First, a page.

An analysis of Census data finds that Asian-Americans with the same level of education as whites generally earn less money.
A preliminary analysis suggests that U.S. parents help more with 4th grade homework even though their children get less of it.
A book by two scholars examines the impact of the "prison boom" on children, and shows the disproportionate effects parental imprisonment has had on black youngsters.
Preliminary results of a new study suggest that school turnarounds work best when they combine dramatic staffing changes with strong support.
A small-scale study suggests some ways to achieve better results for English-learners in preschool using the the popular, play-based Tools of the Mind curriculum.
A report by a UCLA research center criticizes models that rely on nonprofit organizations to partner with schools and community services such as health clinics in order to provide services to at-risk students.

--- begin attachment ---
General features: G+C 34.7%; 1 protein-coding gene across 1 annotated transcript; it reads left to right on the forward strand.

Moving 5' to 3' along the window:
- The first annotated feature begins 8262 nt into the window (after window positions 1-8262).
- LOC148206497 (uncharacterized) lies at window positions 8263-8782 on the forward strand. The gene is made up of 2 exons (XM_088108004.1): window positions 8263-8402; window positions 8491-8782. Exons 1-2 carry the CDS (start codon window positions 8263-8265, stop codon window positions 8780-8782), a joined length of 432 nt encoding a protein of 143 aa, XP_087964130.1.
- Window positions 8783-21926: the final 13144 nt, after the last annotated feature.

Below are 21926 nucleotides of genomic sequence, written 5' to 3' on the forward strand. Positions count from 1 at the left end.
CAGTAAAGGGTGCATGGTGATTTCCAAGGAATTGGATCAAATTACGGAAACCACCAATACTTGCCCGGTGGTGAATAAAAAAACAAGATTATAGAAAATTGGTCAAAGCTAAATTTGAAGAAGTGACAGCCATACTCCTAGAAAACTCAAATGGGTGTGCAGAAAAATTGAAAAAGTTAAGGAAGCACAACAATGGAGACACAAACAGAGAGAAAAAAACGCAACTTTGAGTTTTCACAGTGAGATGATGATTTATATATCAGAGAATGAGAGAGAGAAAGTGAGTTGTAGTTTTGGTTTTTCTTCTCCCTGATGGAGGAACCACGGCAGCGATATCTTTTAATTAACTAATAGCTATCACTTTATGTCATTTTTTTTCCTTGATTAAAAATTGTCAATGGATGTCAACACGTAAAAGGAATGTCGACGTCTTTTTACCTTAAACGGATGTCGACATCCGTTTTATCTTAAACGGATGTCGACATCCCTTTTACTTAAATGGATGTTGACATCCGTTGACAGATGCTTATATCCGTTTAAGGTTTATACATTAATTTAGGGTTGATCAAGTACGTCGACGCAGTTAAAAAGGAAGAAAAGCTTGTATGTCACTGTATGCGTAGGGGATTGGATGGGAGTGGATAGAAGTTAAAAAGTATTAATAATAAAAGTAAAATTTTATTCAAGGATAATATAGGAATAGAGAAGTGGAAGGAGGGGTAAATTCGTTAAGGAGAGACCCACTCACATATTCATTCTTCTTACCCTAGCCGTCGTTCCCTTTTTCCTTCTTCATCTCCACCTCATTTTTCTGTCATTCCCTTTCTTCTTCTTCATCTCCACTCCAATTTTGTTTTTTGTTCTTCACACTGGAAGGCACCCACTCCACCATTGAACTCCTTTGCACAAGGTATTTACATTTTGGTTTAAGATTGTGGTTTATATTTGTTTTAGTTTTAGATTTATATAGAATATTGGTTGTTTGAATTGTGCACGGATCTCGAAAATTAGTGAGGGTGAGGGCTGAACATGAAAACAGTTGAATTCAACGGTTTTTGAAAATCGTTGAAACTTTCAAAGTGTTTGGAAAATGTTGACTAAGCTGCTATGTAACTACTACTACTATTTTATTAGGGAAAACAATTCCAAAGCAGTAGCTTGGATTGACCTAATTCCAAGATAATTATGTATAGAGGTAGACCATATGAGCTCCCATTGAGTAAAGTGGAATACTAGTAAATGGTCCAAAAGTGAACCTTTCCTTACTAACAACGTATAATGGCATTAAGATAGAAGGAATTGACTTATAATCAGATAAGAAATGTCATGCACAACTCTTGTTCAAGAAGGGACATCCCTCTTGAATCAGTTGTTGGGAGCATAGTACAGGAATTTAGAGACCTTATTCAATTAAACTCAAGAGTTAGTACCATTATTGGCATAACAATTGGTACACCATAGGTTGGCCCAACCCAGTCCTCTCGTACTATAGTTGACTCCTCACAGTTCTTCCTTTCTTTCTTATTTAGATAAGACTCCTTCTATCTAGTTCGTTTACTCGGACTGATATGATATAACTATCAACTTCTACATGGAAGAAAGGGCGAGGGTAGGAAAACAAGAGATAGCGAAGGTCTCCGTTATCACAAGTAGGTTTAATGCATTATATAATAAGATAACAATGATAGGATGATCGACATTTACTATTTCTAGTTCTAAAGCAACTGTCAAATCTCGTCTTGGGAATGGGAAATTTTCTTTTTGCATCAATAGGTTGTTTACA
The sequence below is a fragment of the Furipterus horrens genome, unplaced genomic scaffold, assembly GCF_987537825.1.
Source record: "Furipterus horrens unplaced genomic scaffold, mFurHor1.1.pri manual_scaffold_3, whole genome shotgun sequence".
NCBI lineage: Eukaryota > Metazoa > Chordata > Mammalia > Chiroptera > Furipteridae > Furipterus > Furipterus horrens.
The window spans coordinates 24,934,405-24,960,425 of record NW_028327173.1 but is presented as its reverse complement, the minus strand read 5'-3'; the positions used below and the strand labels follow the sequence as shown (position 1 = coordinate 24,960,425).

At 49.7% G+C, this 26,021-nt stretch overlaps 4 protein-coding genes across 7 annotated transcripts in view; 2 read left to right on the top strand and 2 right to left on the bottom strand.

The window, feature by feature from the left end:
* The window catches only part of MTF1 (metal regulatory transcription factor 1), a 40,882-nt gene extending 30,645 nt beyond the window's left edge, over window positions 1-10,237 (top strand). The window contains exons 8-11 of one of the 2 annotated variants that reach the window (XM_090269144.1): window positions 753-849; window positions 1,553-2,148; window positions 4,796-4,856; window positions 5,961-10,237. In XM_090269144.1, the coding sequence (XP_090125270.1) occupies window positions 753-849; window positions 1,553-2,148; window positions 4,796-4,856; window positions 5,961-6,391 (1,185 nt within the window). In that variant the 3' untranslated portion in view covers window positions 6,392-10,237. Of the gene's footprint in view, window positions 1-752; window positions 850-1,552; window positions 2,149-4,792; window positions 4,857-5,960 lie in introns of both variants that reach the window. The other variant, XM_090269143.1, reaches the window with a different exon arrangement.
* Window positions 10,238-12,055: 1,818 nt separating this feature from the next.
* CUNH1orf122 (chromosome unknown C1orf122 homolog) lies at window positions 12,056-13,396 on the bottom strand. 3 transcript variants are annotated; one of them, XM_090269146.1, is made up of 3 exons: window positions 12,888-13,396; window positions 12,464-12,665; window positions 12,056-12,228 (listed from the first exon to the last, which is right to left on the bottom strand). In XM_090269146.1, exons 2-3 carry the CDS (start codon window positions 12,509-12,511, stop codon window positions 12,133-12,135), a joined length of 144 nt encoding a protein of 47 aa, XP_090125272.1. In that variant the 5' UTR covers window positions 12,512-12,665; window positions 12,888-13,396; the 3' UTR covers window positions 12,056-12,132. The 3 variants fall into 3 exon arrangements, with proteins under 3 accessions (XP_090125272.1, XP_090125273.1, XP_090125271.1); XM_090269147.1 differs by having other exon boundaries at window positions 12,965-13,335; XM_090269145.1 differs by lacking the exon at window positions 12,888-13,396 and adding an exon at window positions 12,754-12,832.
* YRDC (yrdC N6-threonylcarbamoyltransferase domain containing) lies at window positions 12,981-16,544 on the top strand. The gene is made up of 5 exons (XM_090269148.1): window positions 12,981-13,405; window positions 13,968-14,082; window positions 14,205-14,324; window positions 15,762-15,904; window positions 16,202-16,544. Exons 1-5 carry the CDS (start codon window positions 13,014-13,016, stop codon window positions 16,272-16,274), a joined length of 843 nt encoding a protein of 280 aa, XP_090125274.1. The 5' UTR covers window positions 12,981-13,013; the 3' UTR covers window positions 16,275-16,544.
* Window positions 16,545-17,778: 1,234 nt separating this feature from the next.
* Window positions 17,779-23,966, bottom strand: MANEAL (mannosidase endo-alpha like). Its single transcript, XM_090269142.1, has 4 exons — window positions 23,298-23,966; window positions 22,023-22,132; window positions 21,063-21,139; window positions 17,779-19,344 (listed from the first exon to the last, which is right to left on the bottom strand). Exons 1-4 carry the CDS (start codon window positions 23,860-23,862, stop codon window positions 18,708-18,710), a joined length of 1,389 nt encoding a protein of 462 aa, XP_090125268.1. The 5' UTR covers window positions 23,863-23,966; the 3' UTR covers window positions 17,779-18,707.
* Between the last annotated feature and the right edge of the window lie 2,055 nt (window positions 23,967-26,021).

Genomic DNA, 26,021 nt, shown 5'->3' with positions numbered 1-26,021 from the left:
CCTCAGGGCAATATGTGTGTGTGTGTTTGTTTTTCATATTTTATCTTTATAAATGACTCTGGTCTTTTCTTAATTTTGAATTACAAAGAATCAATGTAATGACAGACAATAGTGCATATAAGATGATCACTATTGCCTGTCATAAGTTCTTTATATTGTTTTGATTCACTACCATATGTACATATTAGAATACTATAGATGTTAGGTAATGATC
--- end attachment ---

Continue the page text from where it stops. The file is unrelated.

Preliminary results of a survey of California high school teachers suggest that poverty-related challenges lead students at low-income schools to receive half an hour less instructional time per day than their peers in higher-income schools.
At a packed session of the annual meeting of the American Educational Research Association, presenters offered simple and practical research-based methods of increasing student achievement by increasing motivation.
The results of a large, randomized controlled trial conducted in Indiana suggest that diagnostic or interim assessments have mixed and limited effects on final or summative exam results.
On the first day of sessions of the annual conference of the American Educational Research Association, researchers highlighted the mismatch between the number of students who qualify for vouchers and the space in private schools that accept them.